a cushion assembly positionable on the main portion and configured to engage the locking mechanism to urge the plunger outwardly such that when the patient-support surface is positioned on the main portion, the patient-support deck is secured to the patient-support apparatus.
14. The deck section of claim 13, wherein the plunger of the locking mechanism is biased to a retracted position.
15. The deck section of claim 13, wherein the main portion includes a placenta basin formed in an upper surface.
16. The deck section of claim 13, wherein the locking mechanism of the foot deck section comprises first and second plates movable between a first position wherein the first and second plates are spaced a first distance apart from each other and a second position wherein the first and second plates are spaced a second distance greater than the first distance apart from each other, and wherein the first and second plates engage respective first and second locking pins of the foot deck section in the second position.
17. The deck section of claim 13, wherein the deck section includes an upper surface having an aperture therethrough, the aperture configured to receive an actuator of the cushion assembly and wherein the aperture is configured to guide the actuator to engage the locking mechanism of the foot deck section.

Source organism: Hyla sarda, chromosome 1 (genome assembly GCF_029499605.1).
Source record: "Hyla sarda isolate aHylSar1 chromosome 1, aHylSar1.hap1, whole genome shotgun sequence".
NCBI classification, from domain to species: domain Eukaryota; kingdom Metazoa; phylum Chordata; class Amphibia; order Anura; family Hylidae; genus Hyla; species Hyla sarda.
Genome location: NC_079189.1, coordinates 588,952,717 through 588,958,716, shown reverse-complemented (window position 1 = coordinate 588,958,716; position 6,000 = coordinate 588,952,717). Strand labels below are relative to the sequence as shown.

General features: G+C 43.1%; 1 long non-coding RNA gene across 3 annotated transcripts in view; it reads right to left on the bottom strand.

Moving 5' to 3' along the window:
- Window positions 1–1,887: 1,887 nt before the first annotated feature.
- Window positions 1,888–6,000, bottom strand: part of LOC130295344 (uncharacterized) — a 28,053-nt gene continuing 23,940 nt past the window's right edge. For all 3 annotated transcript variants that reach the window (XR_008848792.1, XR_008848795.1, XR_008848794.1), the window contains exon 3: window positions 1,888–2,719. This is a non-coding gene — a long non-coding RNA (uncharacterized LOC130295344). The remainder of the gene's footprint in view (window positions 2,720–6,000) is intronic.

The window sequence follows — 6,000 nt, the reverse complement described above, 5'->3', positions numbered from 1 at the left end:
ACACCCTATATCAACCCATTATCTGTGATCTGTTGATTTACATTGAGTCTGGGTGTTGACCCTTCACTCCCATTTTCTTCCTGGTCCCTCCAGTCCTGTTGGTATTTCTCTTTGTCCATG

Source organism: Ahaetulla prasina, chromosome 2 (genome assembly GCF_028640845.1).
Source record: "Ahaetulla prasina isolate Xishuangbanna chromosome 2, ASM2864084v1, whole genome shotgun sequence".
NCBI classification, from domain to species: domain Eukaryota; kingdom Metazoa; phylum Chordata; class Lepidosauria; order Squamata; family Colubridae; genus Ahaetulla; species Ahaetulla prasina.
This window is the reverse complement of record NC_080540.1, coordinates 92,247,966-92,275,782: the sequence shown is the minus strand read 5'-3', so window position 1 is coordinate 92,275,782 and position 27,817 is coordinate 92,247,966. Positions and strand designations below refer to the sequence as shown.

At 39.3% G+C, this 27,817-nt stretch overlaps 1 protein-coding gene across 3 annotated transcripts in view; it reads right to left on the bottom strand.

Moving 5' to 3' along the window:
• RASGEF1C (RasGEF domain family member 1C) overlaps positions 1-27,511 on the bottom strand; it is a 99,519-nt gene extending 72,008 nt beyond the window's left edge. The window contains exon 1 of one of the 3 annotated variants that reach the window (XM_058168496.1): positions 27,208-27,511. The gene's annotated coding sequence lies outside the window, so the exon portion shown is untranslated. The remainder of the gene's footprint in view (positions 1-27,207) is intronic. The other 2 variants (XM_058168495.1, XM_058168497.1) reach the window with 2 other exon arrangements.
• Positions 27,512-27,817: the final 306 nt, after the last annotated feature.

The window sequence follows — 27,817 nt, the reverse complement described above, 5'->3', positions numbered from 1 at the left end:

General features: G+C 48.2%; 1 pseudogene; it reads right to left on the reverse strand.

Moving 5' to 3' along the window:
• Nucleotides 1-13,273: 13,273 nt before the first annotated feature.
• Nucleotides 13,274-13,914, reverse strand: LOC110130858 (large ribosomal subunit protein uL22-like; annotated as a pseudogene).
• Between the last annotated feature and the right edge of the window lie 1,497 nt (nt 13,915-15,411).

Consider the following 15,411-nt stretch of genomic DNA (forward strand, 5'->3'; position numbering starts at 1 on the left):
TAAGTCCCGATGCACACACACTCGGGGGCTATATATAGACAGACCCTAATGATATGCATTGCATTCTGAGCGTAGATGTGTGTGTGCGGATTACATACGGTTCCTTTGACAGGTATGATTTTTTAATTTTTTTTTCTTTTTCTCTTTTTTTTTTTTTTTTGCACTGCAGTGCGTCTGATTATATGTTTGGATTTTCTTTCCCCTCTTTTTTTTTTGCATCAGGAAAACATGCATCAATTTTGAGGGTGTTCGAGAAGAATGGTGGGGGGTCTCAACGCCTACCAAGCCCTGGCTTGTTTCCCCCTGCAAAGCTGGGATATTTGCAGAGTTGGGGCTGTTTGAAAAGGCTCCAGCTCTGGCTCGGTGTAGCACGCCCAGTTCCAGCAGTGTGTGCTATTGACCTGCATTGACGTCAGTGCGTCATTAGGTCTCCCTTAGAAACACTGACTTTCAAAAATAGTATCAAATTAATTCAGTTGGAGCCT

18. The deck section of claim 13, wherein the locking mechanism of the deck section includes a pair of engagement pins configured to extend laterally from opposing sides of the foot deck section to engage a portion of a patient-support apparatus to secure the deck section in a cantilevered position.
19. A cushion assembly for a patient-support apparatus, the cushion assembly comprising
a substrate, and
a protrusion coupled to the substrate extending downwardly from a lower surface of the substrate into a deck section aperture to cause a locking mechanism of the deck section to secure the deck section to a frame of the patient-support apparatus when the cushion assembly is engaged with the deck section.
20. The cushion assembly of claim 19, wherein the cushion assembly is configured as a foot support cushion.
Description
CROSS REFERENCE TO RELATED APPLICATIONS

This application claims the benefit of a U.S. Provisional Patent Application, Ser. No. 60/737,820, filed on Nov. 17, 2005, and entitled “Birthing Bed Foot Section” and a U.S. Provisional Patent Application, Ser. No. 60/803,841, filed on Jun. 2, 2006, and entitled “Ob/Gyn Bed,” each of the foregoing provisional applications being hereby incorporated by reference herein.

BACKGROUND OF THE INVENTION

This disclosure relates to a patient-support apparatuses and accessories. Specifically, this disclosure relates to patient-support apparatuses with articulating deck sections that are removable and stowable.